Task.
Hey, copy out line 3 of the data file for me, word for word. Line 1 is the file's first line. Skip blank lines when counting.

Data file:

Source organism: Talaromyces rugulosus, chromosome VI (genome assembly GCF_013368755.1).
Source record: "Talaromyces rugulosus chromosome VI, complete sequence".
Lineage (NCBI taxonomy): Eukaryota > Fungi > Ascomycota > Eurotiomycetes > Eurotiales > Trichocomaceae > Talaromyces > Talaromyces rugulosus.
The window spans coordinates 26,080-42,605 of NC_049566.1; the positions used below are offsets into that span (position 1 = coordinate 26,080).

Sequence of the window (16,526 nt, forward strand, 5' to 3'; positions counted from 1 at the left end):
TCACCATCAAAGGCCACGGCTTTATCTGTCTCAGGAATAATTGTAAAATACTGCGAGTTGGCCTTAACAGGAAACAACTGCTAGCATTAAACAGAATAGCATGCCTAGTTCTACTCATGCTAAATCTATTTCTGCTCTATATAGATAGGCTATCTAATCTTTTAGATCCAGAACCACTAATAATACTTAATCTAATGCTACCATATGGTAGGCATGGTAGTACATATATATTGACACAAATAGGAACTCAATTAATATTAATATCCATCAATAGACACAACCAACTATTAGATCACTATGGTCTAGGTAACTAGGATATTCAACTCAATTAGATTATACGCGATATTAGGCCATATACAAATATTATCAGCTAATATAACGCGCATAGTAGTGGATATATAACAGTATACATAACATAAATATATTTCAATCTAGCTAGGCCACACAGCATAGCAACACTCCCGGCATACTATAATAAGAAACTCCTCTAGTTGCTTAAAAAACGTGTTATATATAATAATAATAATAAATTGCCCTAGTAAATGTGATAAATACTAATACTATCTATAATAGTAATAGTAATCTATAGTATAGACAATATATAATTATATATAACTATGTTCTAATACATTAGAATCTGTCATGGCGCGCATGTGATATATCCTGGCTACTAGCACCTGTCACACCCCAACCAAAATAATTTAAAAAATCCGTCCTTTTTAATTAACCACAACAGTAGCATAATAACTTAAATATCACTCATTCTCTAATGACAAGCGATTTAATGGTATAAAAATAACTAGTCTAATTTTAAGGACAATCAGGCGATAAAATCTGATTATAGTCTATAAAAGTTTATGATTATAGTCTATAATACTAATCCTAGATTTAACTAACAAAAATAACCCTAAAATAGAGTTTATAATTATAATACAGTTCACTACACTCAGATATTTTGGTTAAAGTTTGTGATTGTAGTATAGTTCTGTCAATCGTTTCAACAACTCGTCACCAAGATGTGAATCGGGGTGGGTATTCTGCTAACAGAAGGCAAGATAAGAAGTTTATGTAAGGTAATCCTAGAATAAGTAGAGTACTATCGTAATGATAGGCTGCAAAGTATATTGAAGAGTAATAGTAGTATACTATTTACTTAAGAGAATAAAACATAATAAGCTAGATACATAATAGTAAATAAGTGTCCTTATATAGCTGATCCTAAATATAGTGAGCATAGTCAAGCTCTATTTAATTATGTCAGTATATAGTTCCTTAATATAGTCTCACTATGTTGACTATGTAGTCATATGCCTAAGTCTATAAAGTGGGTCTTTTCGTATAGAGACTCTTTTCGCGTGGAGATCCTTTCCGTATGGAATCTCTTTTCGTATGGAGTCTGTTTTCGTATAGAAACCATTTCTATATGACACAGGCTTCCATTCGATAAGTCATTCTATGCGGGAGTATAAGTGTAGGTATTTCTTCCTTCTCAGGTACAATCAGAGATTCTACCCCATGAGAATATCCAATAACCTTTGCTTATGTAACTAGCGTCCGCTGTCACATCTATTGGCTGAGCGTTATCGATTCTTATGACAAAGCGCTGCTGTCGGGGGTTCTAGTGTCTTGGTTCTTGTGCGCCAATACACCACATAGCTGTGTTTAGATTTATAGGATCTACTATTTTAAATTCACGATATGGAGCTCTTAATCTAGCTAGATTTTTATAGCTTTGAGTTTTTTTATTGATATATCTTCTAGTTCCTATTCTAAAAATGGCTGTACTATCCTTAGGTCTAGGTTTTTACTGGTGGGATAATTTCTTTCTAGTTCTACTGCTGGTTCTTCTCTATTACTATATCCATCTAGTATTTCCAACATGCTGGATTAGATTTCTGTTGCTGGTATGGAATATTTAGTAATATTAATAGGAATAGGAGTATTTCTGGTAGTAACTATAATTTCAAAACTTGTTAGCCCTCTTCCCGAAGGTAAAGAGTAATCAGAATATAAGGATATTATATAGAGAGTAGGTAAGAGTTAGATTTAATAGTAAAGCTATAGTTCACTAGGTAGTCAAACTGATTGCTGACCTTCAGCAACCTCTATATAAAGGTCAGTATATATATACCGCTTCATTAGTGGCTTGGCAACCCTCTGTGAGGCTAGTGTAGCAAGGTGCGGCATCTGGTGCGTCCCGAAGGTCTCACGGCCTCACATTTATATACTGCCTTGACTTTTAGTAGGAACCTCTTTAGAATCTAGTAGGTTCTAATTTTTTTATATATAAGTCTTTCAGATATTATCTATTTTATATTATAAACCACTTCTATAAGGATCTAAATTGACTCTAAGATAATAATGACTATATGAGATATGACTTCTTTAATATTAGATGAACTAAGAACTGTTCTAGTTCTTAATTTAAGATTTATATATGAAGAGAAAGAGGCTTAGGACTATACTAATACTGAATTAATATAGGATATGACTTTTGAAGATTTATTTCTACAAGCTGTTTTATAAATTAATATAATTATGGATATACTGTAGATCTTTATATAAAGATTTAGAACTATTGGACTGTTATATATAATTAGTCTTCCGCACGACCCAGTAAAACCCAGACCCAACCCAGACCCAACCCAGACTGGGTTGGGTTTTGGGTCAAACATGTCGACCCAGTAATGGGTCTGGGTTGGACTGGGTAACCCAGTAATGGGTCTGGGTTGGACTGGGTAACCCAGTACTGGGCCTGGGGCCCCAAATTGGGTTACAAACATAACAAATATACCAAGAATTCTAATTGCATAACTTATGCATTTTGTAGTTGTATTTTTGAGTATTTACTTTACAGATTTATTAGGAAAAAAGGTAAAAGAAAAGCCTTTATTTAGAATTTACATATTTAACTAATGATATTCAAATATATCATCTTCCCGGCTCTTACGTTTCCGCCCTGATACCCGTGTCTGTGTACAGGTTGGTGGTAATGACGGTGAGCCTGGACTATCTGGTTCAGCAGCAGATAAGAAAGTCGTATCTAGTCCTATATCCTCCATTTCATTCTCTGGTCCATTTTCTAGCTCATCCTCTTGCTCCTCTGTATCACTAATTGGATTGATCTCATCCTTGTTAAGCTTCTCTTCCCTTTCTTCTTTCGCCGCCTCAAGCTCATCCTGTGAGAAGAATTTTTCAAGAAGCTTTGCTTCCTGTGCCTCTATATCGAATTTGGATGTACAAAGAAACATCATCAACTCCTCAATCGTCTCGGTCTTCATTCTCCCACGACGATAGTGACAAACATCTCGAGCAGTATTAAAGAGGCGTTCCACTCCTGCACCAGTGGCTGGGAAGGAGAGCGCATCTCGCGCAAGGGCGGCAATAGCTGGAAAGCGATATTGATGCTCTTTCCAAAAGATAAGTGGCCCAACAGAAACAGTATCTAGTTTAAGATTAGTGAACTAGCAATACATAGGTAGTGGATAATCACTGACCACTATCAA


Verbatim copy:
Lineage (NCBI taxonomy): Eukaryota > Fungi > Ascomycota > Eurotiomycetes > Eurotiales > Trichocomaceae > Talaromyces > Talaromyces rugulosus.